That answer may have tracked with campaign requirements, but Iran won’t even negotiate on the basis of a demand that it “give up its nuclear program.” And the premise of the past five years of multilateral European-led negotiations has been a recognition that Tehran is not going to simply heed U.N. resolutions but may nonetheless be open to agreements that satisfy key international concerns about its program.
“In the short term, the hostility of Western nations is likely to make it more difficult for Iranian moderates to rein in the nuclear program,” warns Rolf Ekeus, former head of the U.N. inspection team in Iraq, writing together with Stanford University’s Malfrid Braut-Hegghammer. “And in the longer term, Tehran will increasingly question whether Iran ought to remain within the Nuclear Nonproliferation Treaty in the face of economic sanctions, violence and isolation. Without eyes on the ground, moreover, it will grow ever more difficult to assess Tehran’s actual progress toward the nuclear weapons threshold. The world could miss the emergence of an Iranian breakout capability, or else blunder into another unjustified war.”
Ekeus and Braut-Hegghammer argue that the road to war in Iraq began when the Clinton Administration made clear that it would not allow sanctions to be lifted until Saddam had been forced from power, giving him no incentive to cooperate. Saddam may even have believed he was safer if his enemies believed he had WMD. And they see a similar trajectory unfolding in Iran, whose level of cooperation with the International Atomic Energy Agency is declining and which remains unlikely to make unilateral concessions.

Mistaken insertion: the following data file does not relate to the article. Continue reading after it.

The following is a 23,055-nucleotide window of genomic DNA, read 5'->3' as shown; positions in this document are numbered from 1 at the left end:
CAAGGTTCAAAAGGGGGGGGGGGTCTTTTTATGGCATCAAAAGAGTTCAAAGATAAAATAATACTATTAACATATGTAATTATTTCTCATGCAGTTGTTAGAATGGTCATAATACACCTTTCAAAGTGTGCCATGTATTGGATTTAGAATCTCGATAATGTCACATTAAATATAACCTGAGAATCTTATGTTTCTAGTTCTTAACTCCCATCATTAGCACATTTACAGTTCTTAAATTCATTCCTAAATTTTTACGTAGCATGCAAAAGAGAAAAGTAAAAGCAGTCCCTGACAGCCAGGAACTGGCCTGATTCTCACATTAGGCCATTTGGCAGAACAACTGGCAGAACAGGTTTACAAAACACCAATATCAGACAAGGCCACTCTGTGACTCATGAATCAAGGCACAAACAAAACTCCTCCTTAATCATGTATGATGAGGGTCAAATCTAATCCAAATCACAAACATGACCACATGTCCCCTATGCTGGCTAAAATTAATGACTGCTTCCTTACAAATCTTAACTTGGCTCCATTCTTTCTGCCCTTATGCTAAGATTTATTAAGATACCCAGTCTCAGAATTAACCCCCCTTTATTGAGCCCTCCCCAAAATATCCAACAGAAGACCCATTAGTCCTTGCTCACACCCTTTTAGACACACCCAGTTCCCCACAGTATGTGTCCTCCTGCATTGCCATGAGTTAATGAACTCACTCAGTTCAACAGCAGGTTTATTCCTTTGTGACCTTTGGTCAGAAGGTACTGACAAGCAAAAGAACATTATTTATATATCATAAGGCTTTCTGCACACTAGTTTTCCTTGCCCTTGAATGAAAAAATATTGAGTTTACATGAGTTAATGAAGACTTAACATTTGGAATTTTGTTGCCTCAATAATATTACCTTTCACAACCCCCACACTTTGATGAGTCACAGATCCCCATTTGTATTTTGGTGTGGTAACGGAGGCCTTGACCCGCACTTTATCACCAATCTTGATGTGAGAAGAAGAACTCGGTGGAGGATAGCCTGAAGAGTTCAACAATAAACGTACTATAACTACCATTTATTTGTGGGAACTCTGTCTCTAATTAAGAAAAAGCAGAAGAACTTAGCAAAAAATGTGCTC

Pragmatic voices on the Iranian side complain that the West has failed to show any interest in Tehran’s proposals to cap uranium enrichment at levels necessary for energy production in exchange for lifting sanctions. (Western officials and analysts counter that Iran hasn’t concretely put forward any plausible plans of this nature.) Wherever the fault lies, however, it’s plain that as long as the sides are talking past each other, they are traveling down a path that ends either with one side or the other backing down, or with an armed confrontation. President Obama even warned on Tuesday that the “clock is ticking” and that “we’re not going to allow Iran to perpetually engage in negotiations that lead nowhere.”
Still, if either he or Romney also want to avoid a war, they will very likely find themselves forced to consider options that go beyond sanctions and the P5+1 talks. The former point man on Iran for the State Department under George W. Bush, Nicholas Burns, warned recently that the standoff is on a path to confrontation, likening it to a slow-motion Cuban missile crisis. To avoid stumbling recklessly into war, Burns recommended three steps: